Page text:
I drove to the yard on Wednesday oozing good intentions with plans to school, plans to work on suppleness and bend, plans to get on the Olympic team...
And came back down to earth with a bump when I realised Cady was not on the same page.
She wanted to know what I'd bought for her - carrots or apples - and when I was going to put them in her feed bowl so she could hoover them up in one go and blend them together in her mouth to make one giant, dribbly smoothie (her teeth are fine btw - this is just another of her little quirks!)
But I tacked up anyway and dragged her out into the freezing cold night feeling sure I could convince her to look where she's going on a 20m circle. My schooling plans quickly became more like an Ancient Greek Odyssey.
First we had to get past the mounting block with the hole in the side (where dragons were nesting I'm sure) then we had to navigate the treacherous new posters in the arena (sideways canter anyone?) and then we had to face the worst peril of all - small children next door...talking!!! The horror.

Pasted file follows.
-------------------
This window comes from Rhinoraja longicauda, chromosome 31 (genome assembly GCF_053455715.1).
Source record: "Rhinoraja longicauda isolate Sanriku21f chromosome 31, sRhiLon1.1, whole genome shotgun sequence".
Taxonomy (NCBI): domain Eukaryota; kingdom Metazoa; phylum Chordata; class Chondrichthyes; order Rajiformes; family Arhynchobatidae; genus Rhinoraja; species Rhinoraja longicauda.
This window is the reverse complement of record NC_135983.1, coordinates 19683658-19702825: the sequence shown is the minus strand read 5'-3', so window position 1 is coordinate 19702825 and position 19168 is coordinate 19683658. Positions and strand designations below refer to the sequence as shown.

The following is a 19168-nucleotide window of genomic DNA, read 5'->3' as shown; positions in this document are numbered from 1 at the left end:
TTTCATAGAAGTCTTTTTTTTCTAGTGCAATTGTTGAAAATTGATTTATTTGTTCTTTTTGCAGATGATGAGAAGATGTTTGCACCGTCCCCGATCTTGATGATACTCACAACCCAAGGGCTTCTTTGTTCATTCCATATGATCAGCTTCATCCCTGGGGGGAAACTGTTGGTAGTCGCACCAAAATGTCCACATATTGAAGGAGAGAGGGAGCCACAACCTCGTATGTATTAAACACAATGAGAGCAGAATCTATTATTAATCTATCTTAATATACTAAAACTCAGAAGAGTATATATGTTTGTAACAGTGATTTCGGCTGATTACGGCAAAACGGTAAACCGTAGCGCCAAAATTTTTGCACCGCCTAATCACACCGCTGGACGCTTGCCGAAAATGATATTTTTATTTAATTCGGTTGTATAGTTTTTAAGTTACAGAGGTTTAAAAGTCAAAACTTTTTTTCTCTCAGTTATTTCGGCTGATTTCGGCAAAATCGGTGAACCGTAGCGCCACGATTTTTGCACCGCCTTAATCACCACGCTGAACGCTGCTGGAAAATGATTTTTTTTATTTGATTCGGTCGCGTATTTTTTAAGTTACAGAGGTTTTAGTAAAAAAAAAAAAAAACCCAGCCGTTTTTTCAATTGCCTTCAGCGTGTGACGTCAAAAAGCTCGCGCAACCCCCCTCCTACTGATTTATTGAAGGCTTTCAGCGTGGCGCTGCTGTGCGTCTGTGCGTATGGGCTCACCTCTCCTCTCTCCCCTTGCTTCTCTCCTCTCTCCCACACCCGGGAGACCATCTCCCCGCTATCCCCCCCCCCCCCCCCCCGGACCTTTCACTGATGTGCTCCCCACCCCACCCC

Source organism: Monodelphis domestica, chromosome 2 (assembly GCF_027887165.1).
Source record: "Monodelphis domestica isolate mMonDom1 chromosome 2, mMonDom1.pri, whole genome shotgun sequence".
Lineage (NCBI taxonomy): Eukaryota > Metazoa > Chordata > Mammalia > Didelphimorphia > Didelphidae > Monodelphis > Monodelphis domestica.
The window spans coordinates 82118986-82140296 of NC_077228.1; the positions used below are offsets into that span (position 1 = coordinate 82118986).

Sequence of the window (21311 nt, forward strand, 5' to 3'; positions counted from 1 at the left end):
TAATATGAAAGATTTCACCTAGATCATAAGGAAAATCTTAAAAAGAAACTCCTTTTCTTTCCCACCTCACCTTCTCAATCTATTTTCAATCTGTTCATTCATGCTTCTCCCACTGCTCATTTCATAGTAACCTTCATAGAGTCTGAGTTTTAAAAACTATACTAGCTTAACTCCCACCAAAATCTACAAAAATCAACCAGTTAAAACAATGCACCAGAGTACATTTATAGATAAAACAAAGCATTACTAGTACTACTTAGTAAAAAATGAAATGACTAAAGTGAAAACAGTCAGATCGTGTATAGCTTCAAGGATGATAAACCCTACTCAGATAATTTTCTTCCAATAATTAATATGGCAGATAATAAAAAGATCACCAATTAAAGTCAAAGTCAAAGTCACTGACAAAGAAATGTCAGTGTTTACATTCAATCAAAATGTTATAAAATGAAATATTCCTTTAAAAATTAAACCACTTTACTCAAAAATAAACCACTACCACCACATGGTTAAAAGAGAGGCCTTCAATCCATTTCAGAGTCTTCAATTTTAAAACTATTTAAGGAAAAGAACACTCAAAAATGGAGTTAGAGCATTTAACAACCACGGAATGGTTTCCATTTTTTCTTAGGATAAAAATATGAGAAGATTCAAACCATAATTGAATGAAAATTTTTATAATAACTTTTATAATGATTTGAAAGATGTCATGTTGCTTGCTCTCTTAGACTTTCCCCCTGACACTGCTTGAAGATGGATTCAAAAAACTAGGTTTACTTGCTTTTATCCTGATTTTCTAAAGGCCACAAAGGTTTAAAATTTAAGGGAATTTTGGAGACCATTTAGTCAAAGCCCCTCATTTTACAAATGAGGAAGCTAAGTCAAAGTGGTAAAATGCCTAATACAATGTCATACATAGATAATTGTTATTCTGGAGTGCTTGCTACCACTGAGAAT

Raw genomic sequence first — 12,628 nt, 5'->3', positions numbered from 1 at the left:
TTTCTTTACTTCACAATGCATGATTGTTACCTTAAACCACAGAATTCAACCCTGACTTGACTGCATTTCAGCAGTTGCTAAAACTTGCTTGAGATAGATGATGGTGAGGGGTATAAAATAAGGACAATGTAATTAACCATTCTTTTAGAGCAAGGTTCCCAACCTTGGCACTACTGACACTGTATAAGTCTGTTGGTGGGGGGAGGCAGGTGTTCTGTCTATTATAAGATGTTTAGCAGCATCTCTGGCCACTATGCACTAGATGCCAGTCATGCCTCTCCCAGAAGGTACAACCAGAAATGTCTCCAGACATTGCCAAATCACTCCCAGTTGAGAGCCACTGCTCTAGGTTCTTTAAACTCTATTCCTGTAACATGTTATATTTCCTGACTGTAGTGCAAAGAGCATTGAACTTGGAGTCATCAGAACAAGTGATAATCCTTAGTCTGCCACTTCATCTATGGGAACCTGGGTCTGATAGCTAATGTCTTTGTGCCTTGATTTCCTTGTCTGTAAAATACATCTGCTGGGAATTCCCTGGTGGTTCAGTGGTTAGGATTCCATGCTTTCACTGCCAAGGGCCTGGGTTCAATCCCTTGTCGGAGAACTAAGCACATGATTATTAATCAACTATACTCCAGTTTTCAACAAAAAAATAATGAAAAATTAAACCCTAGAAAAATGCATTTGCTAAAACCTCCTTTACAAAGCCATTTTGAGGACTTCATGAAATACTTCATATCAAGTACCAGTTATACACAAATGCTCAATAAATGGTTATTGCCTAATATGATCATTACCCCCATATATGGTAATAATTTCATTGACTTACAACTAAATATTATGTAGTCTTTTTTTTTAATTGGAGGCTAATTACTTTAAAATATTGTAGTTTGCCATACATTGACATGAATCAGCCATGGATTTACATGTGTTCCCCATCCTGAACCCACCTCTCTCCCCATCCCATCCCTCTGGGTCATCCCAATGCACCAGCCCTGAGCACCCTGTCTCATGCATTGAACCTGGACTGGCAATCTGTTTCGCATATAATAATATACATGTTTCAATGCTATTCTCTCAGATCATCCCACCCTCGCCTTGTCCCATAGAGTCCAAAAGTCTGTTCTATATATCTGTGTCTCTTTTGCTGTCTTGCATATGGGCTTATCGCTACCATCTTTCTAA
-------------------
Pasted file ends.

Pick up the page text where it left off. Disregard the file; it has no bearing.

I'm laughing about it now but I was not amused at the time. As we spooked and shivered past these obstacles I could feel myself getting really annoyed. And the more annoyed I got, the more Cady enjoyed herself, flinging herself about even more and determined not to pay a bit of attention to the cross, boring lady on top of her trying to get her to do something or other with her legs.
|Cady's general attitude is 'Meh..'|
At times like these I try to take a deeeeep breath and remember how far she's come - she might still be oggling scary posters but she's not rearing at the same time or spinning on a sixpence in a nap-attack. By the next night I'd regained my cool and decided to spend my evening doing a bit of groundwork with her, treating her to a proper neck scratch and removing the field from her scruffy little face.
Rome wasn't built in a day and if I want her to be well schooled I'm going to have to convince her that I'm more interesting than the clacking noise going on next door. Which reminds me of some wise words from someone who'll I'll be interviewing on this blog very soon: "Learn to be tough on yourself and easy on your horse and leave your emotions at the gate."